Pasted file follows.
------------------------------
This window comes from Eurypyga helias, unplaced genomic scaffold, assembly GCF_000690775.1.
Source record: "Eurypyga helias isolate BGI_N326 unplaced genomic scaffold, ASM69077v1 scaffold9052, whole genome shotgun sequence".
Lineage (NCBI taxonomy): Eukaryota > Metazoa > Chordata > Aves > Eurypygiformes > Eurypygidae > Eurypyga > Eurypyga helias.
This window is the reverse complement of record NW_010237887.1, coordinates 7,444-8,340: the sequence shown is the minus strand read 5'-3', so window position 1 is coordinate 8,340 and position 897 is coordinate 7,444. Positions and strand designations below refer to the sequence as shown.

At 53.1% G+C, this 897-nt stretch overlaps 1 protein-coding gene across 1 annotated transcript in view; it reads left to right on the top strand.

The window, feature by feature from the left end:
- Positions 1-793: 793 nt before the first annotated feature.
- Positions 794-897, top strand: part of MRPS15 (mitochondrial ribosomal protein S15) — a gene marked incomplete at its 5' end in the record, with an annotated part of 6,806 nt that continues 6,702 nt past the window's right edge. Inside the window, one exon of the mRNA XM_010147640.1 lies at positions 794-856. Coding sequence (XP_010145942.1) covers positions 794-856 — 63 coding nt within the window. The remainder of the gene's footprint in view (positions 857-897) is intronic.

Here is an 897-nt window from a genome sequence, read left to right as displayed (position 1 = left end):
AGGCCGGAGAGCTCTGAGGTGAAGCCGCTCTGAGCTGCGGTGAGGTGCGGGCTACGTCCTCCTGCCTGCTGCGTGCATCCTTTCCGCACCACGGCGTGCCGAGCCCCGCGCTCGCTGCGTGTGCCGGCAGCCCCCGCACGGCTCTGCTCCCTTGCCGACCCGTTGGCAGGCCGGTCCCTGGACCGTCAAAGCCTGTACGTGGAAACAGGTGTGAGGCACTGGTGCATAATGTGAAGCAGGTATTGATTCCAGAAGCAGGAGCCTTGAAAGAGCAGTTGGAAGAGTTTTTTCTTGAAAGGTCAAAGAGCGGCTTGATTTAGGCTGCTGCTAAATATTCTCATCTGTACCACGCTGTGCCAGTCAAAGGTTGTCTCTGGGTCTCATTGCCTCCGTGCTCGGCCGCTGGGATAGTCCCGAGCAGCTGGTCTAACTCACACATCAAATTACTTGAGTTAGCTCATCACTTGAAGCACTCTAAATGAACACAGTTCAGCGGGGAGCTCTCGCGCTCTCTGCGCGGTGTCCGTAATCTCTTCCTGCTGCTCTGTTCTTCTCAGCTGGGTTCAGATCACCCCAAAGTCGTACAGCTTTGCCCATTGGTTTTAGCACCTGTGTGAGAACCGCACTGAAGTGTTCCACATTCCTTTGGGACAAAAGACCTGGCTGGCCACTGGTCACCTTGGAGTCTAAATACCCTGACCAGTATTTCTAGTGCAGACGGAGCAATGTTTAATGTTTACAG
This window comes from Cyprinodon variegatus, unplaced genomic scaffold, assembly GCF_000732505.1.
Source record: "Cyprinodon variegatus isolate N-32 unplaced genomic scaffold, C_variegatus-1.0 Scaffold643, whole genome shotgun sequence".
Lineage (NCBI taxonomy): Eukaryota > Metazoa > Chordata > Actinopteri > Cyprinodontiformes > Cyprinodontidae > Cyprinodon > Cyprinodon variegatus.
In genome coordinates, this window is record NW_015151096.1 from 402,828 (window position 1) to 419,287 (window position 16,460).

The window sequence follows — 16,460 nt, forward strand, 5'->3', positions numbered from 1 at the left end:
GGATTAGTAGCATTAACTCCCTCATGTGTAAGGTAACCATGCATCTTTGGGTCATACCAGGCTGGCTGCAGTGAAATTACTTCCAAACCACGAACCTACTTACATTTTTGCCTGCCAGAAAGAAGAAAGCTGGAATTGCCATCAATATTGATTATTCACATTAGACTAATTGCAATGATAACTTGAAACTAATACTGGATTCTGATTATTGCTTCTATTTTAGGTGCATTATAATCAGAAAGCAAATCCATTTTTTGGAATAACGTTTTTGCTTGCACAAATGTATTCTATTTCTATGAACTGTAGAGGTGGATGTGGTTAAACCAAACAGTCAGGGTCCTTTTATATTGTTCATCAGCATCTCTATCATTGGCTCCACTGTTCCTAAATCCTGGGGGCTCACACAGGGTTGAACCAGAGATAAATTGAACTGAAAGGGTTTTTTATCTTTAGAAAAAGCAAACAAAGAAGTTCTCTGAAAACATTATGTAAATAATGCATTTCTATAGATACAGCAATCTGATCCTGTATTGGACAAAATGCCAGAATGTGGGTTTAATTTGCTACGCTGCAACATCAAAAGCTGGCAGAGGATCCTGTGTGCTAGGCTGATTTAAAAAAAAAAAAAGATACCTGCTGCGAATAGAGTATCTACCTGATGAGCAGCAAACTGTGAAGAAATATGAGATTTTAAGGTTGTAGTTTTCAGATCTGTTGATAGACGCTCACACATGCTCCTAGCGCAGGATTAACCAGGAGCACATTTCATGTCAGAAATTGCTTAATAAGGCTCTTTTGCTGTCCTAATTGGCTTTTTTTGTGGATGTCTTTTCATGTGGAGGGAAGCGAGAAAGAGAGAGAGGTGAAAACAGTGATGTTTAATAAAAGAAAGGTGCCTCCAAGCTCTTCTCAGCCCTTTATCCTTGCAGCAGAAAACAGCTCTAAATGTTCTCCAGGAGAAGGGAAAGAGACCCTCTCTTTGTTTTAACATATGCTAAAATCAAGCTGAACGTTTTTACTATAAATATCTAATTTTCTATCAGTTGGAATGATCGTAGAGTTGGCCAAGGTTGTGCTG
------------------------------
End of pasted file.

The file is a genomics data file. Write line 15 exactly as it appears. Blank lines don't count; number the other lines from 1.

The window sequence follows — 16,460 nt, forward strand, 5'->3', positions numbered from 1 at the left end: